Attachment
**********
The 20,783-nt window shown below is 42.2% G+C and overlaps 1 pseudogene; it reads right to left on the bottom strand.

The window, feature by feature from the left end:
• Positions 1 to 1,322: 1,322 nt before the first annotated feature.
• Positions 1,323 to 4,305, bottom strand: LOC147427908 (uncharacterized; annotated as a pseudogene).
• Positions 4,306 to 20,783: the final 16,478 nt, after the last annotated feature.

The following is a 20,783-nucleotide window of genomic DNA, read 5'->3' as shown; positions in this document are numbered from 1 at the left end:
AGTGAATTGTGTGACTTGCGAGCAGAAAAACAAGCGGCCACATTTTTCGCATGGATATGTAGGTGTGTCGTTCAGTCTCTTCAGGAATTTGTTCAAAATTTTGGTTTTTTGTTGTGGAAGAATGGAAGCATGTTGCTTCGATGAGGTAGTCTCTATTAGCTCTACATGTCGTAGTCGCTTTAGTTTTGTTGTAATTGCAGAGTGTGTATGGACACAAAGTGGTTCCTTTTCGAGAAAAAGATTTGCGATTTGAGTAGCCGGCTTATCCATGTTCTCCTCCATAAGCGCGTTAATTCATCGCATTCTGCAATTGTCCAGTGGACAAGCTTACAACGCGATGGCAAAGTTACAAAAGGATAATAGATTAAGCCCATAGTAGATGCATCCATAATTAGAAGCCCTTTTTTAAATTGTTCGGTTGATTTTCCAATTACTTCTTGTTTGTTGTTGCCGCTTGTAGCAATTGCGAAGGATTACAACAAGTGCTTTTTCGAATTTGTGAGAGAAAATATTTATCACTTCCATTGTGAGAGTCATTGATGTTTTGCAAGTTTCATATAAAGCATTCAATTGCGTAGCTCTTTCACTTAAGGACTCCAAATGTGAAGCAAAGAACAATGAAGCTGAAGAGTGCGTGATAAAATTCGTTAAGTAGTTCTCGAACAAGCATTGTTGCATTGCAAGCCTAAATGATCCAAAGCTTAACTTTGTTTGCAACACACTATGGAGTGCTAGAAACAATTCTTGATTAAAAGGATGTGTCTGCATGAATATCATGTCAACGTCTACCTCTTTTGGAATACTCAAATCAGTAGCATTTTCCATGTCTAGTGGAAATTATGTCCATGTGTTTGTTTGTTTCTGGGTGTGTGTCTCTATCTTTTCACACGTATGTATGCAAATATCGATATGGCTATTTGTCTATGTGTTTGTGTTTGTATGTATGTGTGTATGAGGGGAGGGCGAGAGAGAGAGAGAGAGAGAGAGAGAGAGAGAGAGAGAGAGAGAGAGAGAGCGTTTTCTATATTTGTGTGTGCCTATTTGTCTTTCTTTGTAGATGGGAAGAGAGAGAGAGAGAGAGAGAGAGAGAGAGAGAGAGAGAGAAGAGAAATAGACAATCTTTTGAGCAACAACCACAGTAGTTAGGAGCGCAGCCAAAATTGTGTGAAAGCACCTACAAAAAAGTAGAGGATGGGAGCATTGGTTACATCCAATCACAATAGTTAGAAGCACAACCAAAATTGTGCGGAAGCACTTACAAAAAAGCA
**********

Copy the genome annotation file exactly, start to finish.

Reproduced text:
The 20,783-nt window shown below is 42.2% G+C and overlaps 1 pseudogene; it reads right to left on the bottom strand.

The window, feature by feature from the left end:
• Positions 1 to 1,322: 1,322 nt before the first annotated feature.
• Positions 1,323 to 4,305, bottom strand: LOC147427908 (uncharacterized; annotated as a pseudogene).
• Positions 4,306 to 20,783: the final 16,478 nt, after the last annotated feature.

The following is a 20,783-nucleotide window of genomic DNA, read 5'->3' as shown; positions in this document are numbered from 1 at the left end:
AGTGAATTGTGTGACTTGCGAGCAGAAAAACAAGCGGCCACATTTTTCGCATGGATATGTAGGTGTGTCGTTCAGTCTCTTCAGGAATTTGTTCAAAATTTTGGTTTTTTGTTGTGGAAGAATGGAAGCATGTTGCTTCGATGAGGTAGTCTCTATTAGCTCTACATGTCGTAGTCGCTTTAGTTTTGTTGTAATTGCAGAGTGTGTATGGACACAAAGTGGTTCCTTTTCGAGAAAAAGATTTGCGATTTGAGTAGCCGGCTTATCCATGTTCTCCTCCATAAGCGCGTTAATTCATCGCATTCTGCAATTGTCCAGTGGACAAGCTTACAACGCGATGGCAAAGTTACAAAAGGATAATAGATTAAGCCCATAGTAGATGCATCCATAATTAGAAGCCCTTTTTTAAATTGTTCGGTTGATTTTCCAATTACTTCTTGTTTGTTGTTGCCGCTTGTAGCAATTGCGAAGGATTACAACAAGTGCTTTTTCGAATTTGTGAGAGAAAATATTTATCACTTCCATTGTGAGAGTCATTGATGTTTTGCAAGTTTCATATAAAGCATTCAATTGCGTAGCTCTTTCACTTAAGGACTCCAAATGTGAAGCAAAGAACAATGAAGCTGAAGAGTGCGTGATAAAATTCGTTAAGTAGTTCTCGAACAAGCATTGTTGCATTGCAAGCCTAAATGATCCAAAGCTTAACTTTGTTTGCAACACACTATGGAGTGCTAGAAACAATTCTTGATTAAAAGGATGTGTCTGCATGAATATCATGTCAACGTCTACCTCTTTTGGAATACTCAAATCAGTAGCATTTTCCATGTCTAGTGGAAATTATGTCCATGTGTTTGTTTGTTTCTGGGTGTGTGTCTCTATCTTTTCACACGTATGTATGCAAATATCGATATGGCTATTTGTCTATGTGTTTGTGTTTGTATGTATGTGTGTATGAGGGGAGGGCGAGAGAGAGAGAGAGAGAGAGAGAGAGAGAGAGAGAGAGAGAGAGAGAGAGCGTTTTCTATATTTGTGTGTGCCTATTTGTCTTTCTTTGTAGATGGGAAGAGAGAGAGAGAGAGAGAGAGAGAGAGAGAGAGAGAGAGAAGAGAAATAGACAATCTTTTGAGCAACAACCACAGTAGTTAGGAGCGCAGCCAAAATTGTGTGAAAGCACCTACAAAAAAGTAGAGGATGGGAGCATTGGTTACATCCAATCACAATAGTTAGAAGCACAACCAAAATTGTGCGGAAGCACTTACAAAAAAGCA